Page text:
# Comparing the ratios of occurrences

There are two groups:

• treatment
• control.

Each group has three categories of outcomes:

• High
• medium and
• low blood pressure.

The number of subjects is 100 for each group.

Now, let's say, for control group, the number of observations is 40, 40, 20 for high, medium, and low blood pressure, respectively. And, for the treatment group, the number of observations is 10, 50, 40 for high, medium and low. What I want to test is whether the ratio of occurrences (High/Low) ignoring the medium is different between these two groups. 2 (=40/20) for control vs. 0.25 (=10/40) for treatment.

What statistical test should I use?

• The approach here seems difficult to justify. Looking at ratios of frequencies is equivalent to considering frequencies on logaritmic scale and that itself points to Poisson regression. But that aside ignoring the medium group when it's part of the measurement protocol and part of the total pattern of variation seems arbitrary. For most readerships (whether you are preparing dissertation, thesis, report, presentation, paper) that's likely to seem somewhere between puzzling and perverse and something you would need to explain and defend at length. Aug 19, 2013 at 16:11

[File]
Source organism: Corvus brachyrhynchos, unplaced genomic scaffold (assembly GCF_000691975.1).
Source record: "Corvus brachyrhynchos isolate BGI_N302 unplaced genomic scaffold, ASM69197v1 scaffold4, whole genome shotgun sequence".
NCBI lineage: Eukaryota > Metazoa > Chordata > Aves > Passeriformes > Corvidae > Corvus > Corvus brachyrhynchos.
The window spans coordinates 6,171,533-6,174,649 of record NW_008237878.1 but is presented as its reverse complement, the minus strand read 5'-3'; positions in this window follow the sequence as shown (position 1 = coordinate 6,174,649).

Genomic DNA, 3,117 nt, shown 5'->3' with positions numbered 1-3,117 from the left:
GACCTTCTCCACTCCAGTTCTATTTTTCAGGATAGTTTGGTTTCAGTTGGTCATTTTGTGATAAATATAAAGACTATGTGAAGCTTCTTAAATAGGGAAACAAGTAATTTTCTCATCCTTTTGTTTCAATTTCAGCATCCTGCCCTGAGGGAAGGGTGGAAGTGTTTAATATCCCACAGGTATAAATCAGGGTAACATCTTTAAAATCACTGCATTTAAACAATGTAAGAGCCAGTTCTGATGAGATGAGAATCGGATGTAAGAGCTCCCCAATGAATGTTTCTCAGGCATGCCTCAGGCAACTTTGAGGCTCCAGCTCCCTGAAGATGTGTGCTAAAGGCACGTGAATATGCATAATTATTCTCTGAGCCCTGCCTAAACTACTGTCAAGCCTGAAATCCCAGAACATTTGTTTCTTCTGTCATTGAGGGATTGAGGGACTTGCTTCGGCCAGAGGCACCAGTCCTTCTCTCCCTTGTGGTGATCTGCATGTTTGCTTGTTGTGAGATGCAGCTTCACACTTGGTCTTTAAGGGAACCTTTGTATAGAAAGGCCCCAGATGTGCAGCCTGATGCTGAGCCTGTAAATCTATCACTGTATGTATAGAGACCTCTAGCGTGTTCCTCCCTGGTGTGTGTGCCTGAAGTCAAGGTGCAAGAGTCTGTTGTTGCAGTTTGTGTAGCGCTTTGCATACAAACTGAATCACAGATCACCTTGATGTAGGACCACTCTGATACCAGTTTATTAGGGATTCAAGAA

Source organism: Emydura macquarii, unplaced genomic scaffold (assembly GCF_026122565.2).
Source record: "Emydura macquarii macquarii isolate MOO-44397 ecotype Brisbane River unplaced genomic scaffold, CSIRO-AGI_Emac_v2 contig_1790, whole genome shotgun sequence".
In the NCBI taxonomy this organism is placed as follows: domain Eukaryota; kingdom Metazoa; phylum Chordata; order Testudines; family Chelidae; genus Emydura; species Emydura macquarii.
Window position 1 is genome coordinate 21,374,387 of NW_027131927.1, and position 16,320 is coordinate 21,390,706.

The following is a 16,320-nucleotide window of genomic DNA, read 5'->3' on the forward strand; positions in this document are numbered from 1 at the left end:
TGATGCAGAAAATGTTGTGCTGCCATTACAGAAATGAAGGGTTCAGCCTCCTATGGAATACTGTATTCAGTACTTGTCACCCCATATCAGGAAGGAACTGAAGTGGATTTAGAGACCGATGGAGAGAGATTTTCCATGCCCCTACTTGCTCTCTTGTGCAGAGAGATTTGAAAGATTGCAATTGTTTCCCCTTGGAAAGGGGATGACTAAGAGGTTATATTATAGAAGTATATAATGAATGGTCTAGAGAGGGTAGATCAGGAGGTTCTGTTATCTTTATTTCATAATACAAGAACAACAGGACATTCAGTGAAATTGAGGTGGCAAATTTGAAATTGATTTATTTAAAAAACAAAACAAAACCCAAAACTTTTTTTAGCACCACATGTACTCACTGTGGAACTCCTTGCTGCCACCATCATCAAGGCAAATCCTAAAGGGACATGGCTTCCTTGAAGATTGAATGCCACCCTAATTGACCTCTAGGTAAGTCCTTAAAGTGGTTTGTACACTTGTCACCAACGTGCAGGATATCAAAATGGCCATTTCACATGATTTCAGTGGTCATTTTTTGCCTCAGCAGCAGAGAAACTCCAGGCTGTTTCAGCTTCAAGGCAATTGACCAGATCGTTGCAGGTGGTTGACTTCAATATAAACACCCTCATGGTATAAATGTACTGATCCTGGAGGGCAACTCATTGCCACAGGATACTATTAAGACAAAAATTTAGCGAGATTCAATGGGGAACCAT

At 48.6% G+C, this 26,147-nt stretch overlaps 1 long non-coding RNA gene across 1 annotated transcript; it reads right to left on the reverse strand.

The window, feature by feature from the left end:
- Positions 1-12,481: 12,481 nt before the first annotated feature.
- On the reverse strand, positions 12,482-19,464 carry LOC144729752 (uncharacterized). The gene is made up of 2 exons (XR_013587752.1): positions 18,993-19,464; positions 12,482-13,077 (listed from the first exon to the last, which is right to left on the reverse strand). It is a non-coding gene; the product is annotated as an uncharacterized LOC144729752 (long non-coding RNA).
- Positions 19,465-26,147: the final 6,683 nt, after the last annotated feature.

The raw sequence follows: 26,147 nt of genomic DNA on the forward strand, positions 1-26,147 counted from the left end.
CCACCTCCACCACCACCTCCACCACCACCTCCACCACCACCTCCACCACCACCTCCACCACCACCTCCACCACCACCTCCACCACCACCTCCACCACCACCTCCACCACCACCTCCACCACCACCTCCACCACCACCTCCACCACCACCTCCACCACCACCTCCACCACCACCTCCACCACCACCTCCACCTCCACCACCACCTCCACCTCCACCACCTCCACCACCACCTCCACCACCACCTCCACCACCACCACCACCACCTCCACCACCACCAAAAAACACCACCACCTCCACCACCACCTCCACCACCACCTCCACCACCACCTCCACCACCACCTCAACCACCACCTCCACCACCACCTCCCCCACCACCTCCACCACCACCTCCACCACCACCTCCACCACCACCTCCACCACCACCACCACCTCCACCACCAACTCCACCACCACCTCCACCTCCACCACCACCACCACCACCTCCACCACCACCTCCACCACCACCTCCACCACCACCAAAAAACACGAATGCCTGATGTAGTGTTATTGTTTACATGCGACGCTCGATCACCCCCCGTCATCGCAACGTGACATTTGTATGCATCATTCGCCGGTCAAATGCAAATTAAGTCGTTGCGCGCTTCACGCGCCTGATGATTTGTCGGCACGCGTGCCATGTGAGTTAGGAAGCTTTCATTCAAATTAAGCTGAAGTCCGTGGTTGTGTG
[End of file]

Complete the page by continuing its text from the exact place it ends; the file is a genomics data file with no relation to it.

• It's rather late to make this suggestion, but you might bear it in mind for your next experiment. In order to assess whether blood pressure was high, medium or low, you must have actually measured it and got a result in mmHg. You would get much better power from such an analysis using the actual blood pressures in mmHg than categorising them. Additionally, categorising the blood pressures before doing the analysis, presumes you know how to categorise appropriately. It is quite conceivable that for different treatments different categorisations would be appropriate. Aug 19, 2013 at 16:33
• Thanks all for your answers. Just to let you know, the thresholds for High, Medium, Low were preset before the experiment so there is no hindsight bias. As someone suggested changing these thresholds could change our inferences, but by carefully setting the thresholds that are meaningful to our experiment before the experiment, we avoid the data-snooping issues. Thanks Jean for your suggestion on using either a randomization test or a bootstrapping method.
– Jen
Aug 21, 2013 at 8:22